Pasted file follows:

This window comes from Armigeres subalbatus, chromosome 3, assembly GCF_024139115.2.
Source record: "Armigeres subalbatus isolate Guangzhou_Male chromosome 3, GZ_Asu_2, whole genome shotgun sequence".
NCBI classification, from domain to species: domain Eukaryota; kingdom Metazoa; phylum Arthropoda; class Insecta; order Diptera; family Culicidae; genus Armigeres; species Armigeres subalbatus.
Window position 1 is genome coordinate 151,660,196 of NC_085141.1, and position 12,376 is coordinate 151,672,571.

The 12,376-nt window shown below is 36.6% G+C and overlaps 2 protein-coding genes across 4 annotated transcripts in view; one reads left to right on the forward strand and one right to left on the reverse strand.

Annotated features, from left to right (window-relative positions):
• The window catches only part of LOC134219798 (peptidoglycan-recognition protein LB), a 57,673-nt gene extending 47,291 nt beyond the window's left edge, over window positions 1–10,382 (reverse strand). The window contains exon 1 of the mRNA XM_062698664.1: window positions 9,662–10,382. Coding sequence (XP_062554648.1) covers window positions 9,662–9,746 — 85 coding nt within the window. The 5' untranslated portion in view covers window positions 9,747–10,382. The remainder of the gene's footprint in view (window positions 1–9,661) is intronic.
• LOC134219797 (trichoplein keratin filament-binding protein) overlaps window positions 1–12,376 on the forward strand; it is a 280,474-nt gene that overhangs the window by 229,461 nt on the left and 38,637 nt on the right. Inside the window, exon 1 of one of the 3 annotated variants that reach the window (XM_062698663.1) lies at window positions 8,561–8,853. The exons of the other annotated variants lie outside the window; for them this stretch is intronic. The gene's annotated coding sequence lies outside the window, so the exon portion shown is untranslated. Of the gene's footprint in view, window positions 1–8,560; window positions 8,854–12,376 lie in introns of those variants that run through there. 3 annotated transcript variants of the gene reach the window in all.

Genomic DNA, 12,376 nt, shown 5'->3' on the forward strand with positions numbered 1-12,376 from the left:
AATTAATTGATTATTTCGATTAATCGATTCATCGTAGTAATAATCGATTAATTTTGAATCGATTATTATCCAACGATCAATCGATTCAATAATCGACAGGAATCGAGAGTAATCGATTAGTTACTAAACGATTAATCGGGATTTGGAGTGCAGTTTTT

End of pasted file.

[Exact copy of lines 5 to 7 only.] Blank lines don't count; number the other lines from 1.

The 12,376-nt window shown below is 36.6% G+C and overlaps 2 protein-coding genes across 4 annotated transcripts in view; one reads left to right on the forward strand and one right to left on the reverse strand.

Annotated features, from left to right (window-relative positions):
• The window catches only part of LOC134219798 (peptidoglycan-recognition protein LB), a 57,673-nt gene extending 47,291 nt beyond the window's left edge, over window positions 1–10,382 (reverse strand). The window contains exon 1 of the mRNA XM_062698664.1: window positions 9,662–10,382. Coding sequence (XP_062554648.1) covers window positions 9,662–9,746 — 85 coding nt within the window. The 5' untranslated portion in view covers window positions 9,747–10,382. The remainder of the gene's footprint in view (window positions 1–9,661) is intronic.